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Jared Brown: What’s on your mantelpiece?

The Steeple Times asks drinks historian and master distiller Jared Brown: “What’s on your mantelpiece?”


The Steeple Times shares “wit and wisdom.” What’s your guiding force?

“Gin, vermouth, and a twist” is my personal guiding force. Please be sure the vermouth is fresh. Vermouth is a wine. It breathes, rots, and dies. It lasts only a few months in the fridge. That half-full bottle on a dusty shelf is a memorial to misspent vermouth. Time for a new one.


Professional is “Quality, price, and time”. It’s the eternal triangle. Want more of one? The others will change.


“Don’t get even, get medieval” is, in our humble opinion, a great motto. What’s yours?

Never trust a man with perfect hair or a woman with perfect nails.


Kerry Katona was considered unacceptable in 2007. Who or what is unacceptable in 2013?

I passed my driving exam thanks to Kerry Katona. I realised too late I was heading for a 30mph zone at 60mph. The examiner’s eyes were fixed on the speedometer and his pen was poised to tick the “fail” box. All he had to do was witness it as I passed the sign. I glanced out the window past him and blurted: “Hey, it’s Kerry Katona!” Of course it wasn’t, but he fell for it. Whilst I hit the brakes, he craned his neck the other way for a glimpse of her golden locks. For that I will always have a soft spot for her.


In 2013? Hang on, I’ll open up The Sun.


Tony Blair misses being Prime Minister. What do you miss most in your life?

Bialys. You can’t find a decent bialy in the whole of Britain. They’re so much better than bagels.


What might you swap all your wealth for?

A life as a drinks historian, writer and distiller.


Donald Trump was once a case of: “If you owe the bank a thousand, they close you down; but if you owe the bank a billion, you own the bank.” What’s your view on the banking crisis?

Advice from The Donald? He forgot to mention that if you owe the bank a billion, you inexplicably turn orange. Banker: It’s the only word in the English language where a B is so frequently mispronounced as a…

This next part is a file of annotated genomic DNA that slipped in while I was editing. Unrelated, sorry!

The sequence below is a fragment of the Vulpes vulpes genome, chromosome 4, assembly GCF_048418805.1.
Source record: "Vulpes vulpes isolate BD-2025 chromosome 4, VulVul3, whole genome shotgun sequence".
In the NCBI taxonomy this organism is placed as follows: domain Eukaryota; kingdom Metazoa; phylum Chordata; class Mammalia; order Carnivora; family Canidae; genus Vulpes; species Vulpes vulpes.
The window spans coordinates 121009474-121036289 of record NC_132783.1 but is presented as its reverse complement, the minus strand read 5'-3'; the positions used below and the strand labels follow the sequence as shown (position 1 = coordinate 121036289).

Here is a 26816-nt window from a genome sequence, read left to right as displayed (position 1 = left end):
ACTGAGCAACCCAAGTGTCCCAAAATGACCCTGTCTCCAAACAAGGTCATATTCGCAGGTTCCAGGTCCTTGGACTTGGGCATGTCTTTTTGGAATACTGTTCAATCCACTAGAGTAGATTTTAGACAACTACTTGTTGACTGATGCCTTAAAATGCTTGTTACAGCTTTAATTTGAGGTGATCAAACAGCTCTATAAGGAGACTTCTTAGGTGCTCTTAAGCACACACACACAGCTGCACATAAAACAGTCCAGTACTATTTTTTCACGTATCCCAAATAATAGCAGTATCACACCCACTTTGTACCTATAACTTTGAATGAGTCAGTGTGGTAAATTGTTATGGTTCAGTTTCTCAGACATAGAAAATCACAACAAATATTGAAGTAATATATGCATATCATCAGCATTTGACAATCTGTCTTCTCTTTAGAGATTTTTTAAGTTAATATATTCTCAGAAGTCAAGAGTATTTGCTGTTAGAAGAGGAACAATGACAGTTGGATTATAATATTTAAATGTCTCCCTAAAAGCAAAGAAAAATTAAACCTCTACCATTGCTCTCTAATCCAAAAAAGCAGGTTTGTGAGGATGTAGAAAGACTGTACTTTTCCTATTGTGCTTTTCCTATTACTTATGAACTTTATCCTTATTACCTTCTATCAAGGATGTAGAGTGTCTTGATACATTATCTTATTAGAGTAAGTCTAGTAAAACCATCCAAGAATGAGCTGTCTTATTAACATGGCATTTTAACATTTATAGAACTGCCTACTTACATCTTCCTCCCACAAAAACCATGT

What phrase or word do you most loathe?

Phrase: “No sugar added.” You’d think that means unsweetened. Natural. No, it means instead of sugar we’ve chucked a load of truly rank artificial sweeteners in your drink.

Word: “Celebrity.” If that is what celebrity means today, get me out of here!


In the UK, some people consider charity to “begin at home.” What’s your view and what causes do you personally support?

I support cancer charities like Macmillan Cancer Support. It seems only right after beating the odds ( I also support bartending and service industry charities like The Benevolent as charity does begin at home and in this life they are my family ( I’m also a big supporter of British produce (


The judge in “Law Abiding Citizen” states: “I can pretty much do whatever I want” before being blown up whilst answering her mobile phone. What’s your view on the appropriate use of such devices?

I’m not certain which device you’re asking about here so I’ll address both: 1) I feel there is absolutely no appropriate time or place to use an IED. Full stop. 2) If you are going to speak loudly on your mobile in public at least have the decency to keep the conversation highly personal and deeply embarrassing. One of my favourite moments was when a young executive type shouted: “How can they say they have trust issues?! It’s not like I’ve ever been convicted! No. No. Not even once.”


Author, master distiller and drinks historian Jared Brown


If you could fill a carriage on The Orient Express, who would be your fellow passengers?

My partner of two decades and a load of wonderful friends we have traveled with over the years, plus Stephen Fry. Hugh Laurie on piano, Raymond Blanc in the kitchen (I wonder if he’s ever experimented with dim sum?), Lenny Henry and Billy Connolly pulling pints (I leave the cocktails to my nearest and dearest) and David Suchet in character as Hercule Poirot.